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Chicago’s building boom endangering the health of vulnerable children

General iron

Southeast Side residents last summer protested in front of scrap-metal recycler
General Iron’s plant in Lincoln Park. The company had announced plans to
move the facility to 116th Street and South Burley Avenue on Chicago’s
Far Southeast Side. | Madison Hopkins/For the Better Government Assocation

The cranes that dot Chicago’s skyline promise improved economic fortunes for the city. But they are obscuring the true cost of the city’s approach to industrial development — the health of Chicago’s most vulnerable children.

Case in point: In 2017, the city rezoned the 760-acre North Branch Industrial Corridor to allow mixed-use development. The change shifted a large scrap metal recycler from Chicago’s Lincoln Park neighborhood to the East Side neighborhood, one of several moves that is transferring industries and their environmental health hazards from the North Side to the Southeast and Southwest sides.

OPINION

As a result, more of Chicago’s dirtiest industry is moving into East Side, South Deering and Little Village, neighborhoods with high percentages of young people. More than 33 percent of the population in East Side and Little Village is under 21. In South Deering, that number is 29 percent. By comparison, just 18 percent of the population in Lincoln Park and Bucktown is under 21.

A recent analysis by the Natural Resources Defense Council, Little Village Environmental Justice Organization, Southeast Environmental Task Force and other community groups examined the cumulative impact of environmental health hazards facing different Chicago neighborhoods. It looked at things like toxic air pollution (think diesel emissions), lead exposure and locations of hazardous waste sites. It also evaluated factors that make places more vulnerable to harm, such as the number of very young people, poverty and race.

The study found that Chicago has uneven and inequitable exposure to pollution and toxins across its neighborhoods. As a map shows, Chicago has concentrated industry in low-income communities of color. Given the city’s racial history, this fact isn’t shocking. What’s distressing is that the city is still doing so.

The U.S. Environmental Protection Agency tracks pollution data in local communities. The neighborhoods where Chicago is planning to bring more industry already have eye-popping levels of pollutants that are linked with asthma, cancer and developmental delays. Little Village is already at the 99th percentile in the U.S. for levels of diesel emissions and proximity to hazardous waste. It’s at the 98th percentile for air pollution that causes cancer and other respiratory hazards.

East Side’s stats are just as troubling: the 91st percentile for diesel emissions, 90th for hazardous waste, 84th for air pollution that causes cancer, and 85th for air pollution that causes other respiratory harm.

And that’s before you factor in the overlapping hazard of having so many pollutant levels this high.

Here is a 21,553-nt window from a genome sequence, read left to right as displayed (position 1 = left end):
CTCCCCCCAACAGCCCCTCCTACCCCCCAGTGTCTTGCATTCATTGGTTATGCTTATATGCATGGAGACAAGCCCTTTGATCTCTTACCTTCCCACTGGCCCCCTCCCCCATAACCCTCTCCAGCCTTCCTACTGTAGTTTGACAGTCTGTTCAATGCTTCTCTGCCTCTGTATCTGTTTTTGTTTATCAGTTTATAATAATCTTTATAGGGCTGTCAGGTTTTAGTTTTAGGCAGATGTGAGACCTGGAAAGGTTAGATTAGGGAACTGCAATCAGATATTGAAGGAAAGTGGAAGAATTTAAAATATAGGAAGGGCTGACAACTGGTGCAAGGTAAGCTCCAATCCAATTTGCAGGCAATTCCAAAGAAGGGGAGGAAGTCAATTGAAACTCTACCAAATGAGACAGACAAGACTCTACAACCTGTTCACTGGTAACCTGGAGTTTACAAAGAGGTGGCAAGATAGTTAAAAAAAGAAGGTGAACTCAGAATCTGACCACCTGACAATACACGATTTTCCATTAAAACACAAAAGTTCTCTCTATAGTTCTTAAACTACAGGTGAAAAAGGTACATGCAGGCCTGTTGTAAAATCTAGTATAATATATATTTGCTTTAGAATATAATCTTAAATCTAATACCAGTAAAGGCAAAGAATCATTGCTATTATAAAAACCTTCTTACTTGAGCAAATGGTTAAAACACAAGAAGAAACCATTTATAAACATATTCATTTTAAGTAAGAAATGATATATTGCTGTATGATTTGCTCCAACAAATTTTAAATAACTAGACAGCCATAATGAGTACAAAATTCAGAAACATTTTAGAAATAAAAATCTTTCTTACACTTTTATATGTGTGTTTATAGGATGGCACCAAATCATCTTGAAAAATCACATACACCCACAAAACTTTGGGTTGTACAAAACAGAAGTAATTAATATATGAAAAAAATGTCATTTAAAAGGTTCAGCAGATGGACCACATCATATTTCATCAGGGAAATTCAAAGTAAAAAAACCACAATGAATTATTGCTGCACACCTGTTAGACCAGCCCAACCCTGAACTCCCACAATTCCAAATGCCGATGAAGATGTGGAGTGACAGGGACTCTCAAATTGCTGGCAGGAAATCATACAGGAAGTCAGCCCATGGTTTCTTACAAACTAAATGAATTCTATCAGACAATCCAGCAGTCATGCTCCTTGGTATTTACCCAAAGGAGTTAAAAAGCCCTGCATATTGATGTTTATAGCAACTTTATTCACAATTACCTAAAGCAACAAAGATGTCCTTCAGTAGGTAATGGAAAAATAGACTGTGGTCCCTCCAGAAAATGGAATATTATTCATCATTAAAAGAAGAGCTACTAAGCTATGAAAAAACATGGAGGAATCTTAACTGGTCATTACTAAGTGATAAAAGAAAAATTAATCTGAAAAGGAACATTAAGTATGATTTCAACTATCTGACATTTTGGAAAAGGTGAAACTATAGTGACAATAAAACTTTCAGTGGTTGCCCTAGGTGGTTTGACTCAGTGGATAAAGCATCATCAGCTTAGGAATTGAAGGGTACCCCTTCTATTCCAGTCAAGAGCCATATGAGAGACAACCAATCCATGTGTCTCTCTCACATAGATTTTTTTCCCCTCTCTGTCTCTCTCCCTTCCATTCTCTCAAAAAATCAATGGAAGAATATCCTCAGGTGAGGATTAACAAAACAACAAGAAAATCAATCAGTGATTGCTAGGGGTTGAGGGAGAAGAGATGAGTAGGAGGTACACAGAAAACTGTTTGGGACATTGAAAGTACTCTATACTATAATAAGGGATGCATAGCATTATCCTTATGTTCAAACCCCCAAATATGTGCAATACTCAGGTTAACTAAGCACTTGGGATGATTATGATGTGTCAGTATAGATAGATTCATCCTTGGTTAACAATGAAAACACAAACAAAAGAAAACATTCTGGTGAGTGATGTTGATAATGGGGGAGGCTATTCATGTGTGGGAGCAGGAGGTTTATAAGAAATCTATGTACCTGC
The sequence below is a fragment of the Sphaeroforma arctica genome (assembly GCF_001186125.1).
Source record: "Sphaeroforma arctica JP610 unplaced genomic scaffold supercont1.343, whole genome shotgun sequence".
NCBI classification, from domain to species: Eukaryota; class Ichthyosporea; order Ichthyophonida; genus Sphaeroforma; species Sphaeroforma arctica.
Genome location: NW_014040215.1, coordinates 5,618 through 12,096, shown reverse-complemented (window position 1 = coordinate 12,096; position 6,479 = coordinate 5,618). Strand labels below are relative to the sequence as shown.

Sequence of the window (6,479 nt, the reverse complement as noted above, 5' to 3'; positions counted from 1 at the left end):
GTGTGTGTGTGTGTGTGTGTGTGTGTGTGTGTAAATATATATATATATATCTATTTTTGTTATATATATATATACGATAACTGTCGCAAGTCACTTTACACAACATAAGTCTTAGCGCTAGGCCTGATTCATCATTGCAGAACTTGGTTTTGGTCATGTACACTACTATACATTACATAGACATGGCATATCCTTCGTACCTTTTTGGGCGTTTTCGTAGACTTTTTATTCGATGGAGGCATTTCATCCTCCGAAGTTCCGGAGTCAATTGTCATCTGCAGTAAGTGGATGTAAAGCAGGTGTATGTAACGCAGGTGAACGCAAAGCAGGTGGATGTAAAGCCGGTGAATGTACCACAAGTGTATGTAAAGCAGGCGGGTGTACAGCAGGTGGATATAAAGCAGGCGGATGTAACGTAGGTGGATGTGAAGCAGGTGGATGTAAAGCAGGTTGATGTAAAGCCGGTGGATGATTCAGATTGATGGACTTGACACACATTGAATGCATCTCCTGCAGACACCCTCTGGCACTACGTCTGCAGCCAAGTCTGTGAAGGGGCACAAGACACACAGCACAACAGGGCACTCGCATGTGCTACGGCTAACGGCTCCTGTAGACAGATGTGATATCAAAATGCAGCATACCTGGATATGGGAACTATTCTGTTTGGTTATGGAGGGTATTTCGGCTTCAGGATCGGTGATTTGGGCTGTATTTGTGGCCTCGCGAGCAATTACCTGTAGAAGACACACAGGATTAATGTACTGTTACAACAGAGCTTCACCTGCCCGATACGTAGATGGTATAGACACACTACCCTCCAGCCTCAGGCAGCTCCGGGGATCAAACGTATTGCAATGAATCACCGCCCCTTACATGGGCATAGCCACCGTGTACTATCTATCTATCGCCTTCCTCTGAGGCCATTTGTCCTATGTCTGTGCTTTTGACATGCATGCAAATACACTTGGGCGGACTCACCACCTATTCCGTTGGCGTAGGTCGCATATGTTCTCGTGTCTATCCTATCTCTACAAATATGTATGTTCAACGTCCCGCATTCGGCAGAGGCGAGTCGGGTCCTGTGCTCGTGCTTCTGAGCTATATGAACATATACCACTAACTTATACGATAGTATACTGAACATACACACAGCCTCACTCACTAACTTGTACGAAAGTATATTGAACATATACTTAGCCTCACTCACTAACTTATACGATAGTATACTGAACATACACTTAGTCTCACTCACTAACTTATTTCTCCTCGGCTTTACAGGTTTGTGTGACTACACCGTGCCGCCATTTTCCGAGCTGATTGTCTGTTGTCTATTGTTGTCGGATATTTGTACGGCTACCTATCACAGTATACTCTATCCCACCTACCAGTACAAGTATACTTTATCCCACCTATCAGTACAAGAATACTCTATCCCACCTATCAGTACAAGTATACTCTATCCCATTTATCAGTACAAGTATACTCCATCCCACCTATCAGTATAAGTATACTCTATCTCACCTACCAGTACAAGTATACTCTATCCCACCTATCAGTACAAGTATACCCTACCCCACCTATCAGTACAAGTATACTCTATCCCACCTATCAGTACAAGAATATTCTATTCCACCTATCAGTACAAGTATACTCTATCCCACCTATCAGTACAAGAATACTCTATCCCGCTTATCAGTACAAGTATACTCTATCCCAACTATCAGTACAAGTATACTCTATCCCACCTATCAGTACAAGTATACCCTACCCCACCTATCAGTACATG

It’s no wonder that the Illinois Department of Public Health’s Childhood Asthma Surveillance Report shows that children from these communities are hospitalized for asthma three times more frequently than children who live in other parts of Chicago.

Chicago must reform its industrial development process, to take into account the health of the surrounding communities. It should include genuine community input into planning and zoning decisions. And it should ensure that the communities bearing the brunt of the impact also reap the benefit of the jobs created.

Chicago has shown that it can listen to local communities on industrial zoning issues, notably in its decisions to limit petcoke and manganese storage facilities in the Southeast Side.

The decisions about the proposed facilities on the Fisk and Crawford coal plant sites in Pilsen and Little Village are also of note. After the coal plants closed, the city created a Task Force to plan for future uses, which created a set of guiding principles for those two sites that included minimizing pollution and encouraging broad stakeholder involvement.

Paired with implementation of the resulting recommendations, this approach could spare communities “whack-a-mole” battles to address specific kinds of pollution, and have established a model for planning new industrial development.

Unfortunately, many of the recommendations weren’t followed. The city has approved a 1-million square-foot “last mile” shipping warehouse at the Crawford site that will likely bring more heavy truck traffic and diesel air pollution to Little Village. And it looks like a similar facility is in the works for the Fisk site. The result — a raw deal for communities that have already been dealt more than their fair share.

The city needs a wholistic industrial development planning strategy that balances economic advantages with environmental concerns. These concerns should be viewed not as obstacles but opportunities to build a healthier future for our city. We simply can’t afford economic development that shortchanges the health of our kids.

Elizabeth Cisar is senior program officer for environment for the Joyce Foundation.

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